Triumph Riddles: 1963-1967 Triumph T120 TT Specials

How the memory of one 1966 T120 TT Special turned into collecting a full set of 1963-1967 Triumph T120 TT Specials.


| May/June 2017



Bill Sherman’s collection of Triumph TT Specials showcases every year of TT Special production, starting with the first in 1963 (far right) through the last in 1967 (far left), and every variant in between.

Photo by Doug Mitchel

1963-1967 Triumph T120 TT Specials
Engine:
650cc OHV parallel twin, 71mm x 82mm bore and stroke. Compression ratio 12:1 (1963)/11:2 (1964/some say 11:1)/11:1 (1965-1967), 52hp @ 6,500rpm
Top speed:
120mph (period test)
Carbs:
Twin 389/95 1-3/16in Amal Monobloc (1963-early 1967)/Twin Amal Concentric (late 1967)
Transmission:
4-speed, chain final drive
Electrics:
Lucas ET Energy Transfer
Frame/wheelbase:
Single downtube steel cradle/55in (1,397mm)
Suspension:
Telescopic forks front at 65-degree angle (later 62-degree); dual Girling shocks w/adjustable preload
Brakes:
8in (203mm) SLS full width drum front, 7in (178mm) SLS drum rear
Wheels:
3.5 x 19in front, 4 x 18in rear
Weight (dry/approx.):
350lb (159kg)
Seat height:
32.5in (826mm)
Fuel capacity (approx.):
3gal (1963-1965)/ 2-1/2gal (1966-1967)

“It is a riddle wrapped in a mystery inside an enigma.” Although Sir Winston Churchill wasn’t talking about the specifications of the Triumph T120 TT Special when he made that famous comment, he could have been.

Soon to become the prime minister of England, Churchill was referring to the role Russia might play in the Second World War when he made that statement in 1939. But his quote rings true, especially in regards to the Triumph T120 TT Specials; some of the finer points are complex and rather puzzling. Although many have written about the Triumph T120 TT Special, there are still some mysteries surrounding the line’s exact specifications — and we’ll get into that in short order.

Introduced in 1963 and running until 1967, the Triumph TT Special was built solely for the American market, where just about every manufacturer was selling seriously competitive sports motorcycles. The TT Special had definite appeal to riders interested in going fast in offroad events such as TT racing. In that style of competition, the rules of AMA flat track racing dictated at least one right hand turn and a jump, with a dirt course that could be any length.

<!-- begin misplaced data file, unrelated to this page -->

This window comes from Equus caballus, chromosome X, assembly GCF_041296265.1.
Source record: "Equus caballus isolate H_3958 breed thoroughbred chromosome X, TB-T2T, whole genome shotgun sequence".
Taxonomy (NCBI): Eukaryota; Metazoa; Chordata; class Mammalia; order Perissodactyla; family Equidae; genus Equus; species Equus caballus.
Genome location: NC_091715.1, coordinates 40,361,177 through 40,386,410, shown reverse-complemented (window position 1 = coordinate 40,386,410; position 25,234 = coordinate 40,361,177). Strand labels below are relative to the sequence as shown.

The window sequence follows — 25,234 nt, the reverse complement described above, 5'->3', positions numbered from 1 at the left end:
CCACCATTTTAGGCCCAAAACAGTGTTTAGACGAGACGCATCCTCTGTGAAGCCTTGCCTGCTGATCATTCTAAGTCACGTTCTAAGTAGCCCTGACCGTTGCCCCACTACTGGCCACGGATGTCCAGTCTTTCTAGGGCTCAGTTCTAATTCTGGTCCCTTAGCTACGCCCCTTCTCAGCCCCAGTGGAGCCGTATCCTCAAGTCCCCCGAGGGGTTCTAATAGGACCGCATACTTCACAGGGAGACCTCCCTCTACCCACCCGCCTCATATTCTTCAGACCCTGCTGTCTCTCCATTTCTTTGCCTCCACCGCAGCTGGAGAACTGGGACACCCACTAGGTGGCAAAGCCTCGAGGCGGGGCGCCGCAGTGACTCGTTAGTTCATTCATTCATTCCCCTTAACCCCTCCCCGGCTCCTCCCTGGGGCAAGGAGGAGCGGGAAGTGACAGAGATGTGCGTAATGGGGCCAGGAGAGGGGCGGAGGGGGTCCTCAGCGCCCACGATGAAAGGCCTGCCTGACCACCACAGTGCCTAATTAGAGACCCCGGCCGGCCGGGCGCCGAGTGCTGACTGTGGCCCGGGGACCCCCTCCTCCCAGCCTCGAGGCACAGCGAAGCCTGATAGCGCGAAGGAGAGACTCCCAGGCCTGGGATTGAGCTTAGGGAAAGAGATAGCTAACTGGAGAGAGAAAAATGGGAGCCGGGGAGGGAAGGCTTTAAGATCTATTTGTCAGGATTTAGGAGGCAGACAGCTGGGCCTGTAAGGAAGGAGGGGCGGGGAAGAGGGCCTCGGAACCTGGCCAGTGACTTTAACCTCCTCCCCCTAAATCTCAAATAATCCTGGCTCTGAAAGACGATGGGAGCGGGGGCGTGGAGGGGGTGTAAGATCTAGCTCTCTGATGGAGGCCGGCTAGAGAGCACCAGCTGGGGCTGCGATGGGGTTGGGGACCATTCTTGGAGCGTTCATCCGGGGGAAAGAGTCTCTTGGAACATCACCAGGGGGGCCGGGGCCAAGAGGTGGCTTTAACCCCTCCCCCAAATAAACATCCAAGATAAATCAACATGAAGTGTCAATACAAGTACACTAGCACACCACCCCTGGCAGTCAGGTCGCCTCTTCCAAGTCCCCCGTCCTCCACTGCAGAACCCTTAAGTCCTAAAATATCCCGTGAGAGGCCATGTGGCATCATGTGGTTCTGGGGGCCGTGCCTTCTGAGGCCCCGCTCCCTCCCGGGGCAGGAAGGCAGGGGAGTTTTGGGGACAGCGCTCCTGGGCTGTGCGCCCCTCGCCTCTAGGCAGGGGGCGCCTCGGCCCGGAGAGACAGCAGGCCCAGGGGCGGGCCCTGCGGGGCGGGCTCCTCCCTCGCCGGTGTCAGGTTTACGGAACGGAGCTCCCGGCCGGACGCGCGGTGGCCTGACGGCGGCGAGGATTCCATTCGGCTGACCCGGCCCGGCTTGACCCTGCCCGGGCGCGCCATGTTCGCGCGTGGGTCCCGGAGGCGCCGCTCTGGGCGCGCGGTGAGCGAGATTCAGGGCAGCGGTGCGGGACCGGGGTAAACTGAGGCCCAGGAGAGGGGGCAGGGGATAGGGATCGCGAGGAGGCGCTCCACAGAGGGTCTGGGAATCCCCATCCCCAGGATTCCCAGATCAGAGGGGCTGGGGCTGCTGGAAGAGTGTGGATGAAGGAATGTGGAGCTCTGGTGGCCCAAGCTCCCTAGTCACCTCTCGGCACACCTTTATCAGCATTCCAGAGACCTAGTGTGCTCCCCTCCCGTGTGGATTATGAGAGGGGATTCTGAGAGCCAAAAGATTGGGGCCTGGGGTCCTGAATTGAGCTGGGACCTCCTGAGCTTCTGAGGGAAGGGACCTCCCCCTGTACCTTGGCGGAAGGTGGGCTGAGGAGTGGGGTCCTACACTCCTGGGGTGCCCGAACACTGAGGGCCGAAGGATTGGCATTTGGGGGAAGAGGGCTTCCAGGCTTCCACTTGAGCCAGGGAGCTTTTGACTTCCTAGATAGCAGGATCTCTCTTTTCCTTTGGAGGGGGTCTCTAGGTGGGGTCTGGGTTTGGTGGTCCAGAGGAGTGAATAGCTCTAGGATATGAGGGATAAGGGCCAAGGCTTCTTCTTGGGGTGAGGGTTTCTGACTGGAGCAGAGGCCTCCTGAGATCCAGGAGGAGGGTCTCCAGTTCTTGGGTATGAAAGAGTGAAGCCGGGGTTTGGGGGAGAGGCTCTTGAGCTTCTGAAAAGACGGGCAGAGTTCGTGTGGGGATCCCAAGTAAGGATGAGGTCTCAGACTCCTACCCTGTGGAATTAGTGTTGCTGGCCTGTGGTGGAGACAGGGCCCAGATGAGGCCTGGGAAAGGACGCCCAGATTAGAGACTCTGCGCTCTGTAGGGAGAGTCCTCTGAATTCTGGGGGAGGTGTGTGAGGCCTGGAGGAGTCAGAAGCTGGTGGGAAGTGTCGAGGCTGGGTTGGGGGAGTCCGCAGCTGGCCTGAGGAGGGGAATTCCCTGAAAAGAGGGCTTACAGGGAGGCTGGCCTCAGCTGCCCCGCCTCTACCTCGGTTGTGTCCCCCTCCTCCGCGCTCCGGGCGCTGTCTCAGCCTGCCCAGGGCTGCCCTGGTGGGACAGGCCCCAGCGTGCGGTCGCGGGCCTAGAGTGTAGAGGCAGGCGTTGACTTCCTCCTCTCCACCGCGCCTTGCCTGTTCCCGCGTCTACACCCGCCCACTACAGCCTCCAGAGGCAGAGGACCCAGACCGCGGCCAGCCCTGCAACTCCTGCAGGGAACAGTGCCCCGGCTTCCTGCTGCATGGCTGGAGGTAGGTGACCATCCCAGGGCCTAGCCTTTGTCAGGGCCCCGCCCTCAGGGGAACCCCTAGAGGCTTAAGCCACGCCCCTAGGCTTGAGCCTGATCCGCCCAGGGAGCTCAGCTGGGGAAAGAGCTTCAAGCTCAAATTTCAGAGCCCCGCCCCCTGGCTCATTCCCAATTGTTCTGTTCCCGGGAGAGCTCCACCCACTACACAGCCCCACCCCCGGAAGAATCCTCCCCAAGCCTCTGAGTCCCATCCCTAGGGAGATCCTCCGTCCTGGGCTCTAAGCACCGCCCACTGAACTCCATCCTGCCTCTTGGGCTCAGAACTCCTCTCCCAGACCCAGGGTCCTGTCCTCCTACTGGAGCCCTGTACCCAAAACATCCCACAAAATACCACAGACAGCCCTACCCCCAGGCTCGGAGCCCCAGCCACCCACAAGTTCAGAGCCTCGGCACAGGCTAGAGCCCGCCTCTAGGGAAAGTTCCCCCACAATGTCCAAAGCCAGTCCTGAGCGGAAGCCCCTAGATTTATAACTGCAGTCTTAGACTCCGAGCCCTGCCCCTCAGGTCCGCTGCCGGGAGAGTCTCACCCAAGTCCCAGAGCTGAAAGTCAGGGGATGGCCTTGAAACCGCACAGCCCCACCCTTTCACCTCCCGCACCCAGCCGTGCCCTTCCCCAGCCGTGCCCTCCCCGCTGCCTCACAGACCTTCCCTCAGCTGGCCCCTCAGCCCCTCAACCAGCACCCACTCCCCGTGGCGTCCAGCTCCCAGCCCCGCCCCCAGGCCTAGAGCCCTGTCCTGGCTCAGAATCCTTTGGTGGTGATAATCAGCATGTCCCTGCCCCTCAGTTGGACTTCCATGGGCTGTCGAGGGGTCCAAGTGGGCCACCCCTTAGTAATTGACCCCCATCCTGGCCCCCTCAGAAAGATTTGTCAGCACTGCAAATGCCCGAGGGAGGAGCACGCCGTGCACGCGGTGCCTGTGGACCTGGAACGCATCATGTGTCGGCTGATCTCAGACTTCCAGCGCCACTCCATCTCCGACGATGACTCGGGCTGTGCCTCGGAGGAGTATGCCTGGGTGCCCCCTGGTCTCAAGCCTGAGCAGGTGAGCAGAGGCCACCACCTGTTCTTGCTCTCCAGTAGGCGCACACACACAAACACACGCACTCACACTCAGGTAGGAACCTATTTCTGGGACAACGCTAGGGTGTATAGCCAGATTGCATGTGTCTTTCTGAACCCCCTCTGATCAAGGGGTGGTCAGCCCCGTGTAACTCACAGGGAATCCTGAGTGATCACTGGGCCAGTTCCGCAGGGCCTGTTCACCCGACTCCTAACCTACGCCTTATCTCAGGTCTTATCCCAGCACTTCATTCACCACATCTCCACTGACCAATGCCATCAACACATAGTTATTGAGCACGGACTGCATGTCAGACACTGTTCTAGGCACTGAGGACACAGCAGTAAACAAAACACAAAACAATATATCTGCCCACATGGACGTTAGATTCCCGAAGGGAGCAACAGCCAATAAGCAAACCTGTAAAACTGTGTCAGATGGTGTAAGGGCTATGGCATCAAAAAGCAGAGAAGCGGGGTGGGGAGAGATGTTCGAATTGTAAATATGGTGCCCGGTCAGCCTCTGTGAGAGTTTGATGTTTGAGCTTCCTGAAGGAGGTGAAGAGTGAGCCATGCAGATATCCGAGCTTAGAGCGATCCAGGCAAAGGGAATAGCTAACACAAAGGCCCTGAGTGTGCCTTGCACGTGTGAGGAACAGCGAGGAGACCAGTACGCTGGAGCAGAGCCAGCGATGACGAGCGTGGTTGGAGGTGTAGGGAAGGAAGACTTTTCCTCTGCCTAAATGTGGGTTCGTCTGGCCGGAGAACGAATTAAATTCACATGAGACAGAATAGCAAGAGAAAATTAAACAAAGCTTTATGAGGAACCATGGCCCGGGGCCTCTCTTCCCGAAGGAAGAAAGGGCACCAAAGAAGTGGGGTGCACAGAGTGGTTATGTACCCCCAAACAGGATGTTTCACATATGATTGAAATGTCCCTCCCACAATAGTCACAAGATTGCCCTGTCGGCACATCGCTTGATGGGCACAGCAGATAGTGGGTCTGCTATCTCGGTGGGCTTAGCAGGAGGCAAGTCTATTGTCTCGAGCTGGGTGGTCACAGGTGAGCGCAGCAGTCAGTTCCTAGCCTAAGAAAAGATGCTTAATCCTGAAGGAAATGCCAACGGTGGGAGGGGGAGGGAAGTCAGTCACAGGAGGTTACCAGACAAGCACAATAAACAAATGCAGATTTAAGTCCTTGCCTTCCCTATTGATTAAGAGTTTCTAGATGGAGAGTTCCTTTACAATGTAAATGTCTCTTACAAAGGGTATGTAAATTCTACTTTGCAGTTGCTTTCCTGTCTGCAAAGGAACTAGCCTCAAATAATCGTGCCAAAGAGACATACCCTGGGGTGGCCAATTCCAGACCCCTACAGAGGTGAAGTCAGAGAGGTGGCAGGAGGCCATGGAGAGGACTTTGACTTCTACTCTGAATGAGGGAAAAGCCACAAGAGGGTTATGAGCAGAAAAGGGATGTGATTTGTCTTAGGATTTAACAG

Bill’s first TT Special

Before we go any further, we need to catch up with Bill Sherman, a farmer living near Peru, Illinois. Regular readers might recall our story in the November/December 2015 issue of Motorcycle Classics about Bill’s reunion with his old Harley-Davidson XLRTT racer.

An avid speed enthusiast, in 1963 Bill started drag, dirt track and scramble racing aboard a 1963 Triumph TR6 — the first year of the unit construction 650cc engine. TR6s came with a single carburetor, but Bill tweaked his TR6 with a twin carb Bonneville head and a few other modifications. He was fast, but he wanted to go faster.

bill1944
11/9/2017 7:48:39 PM

I had owned several Triumphs before joining the Navy and missed riding during my 4 year enlistment. As soon as I got out I bought a brand new 1967 Triumph TT special. At the time, that bike was fast and a whole lotta fun on the road or in the dirt. I don't know what happened to it but it was T120TT engine # DU45795 purchased 11/18/1967. Beautiful bike Burgandy and Gold. That was my last Triumph and later on I moved to rice burners but I still have fond memories of my Triumph days.






bike on highway

Classic Motorcycle Touring and Events.


The latest classic motorcycle events and tours.

LEARN MORE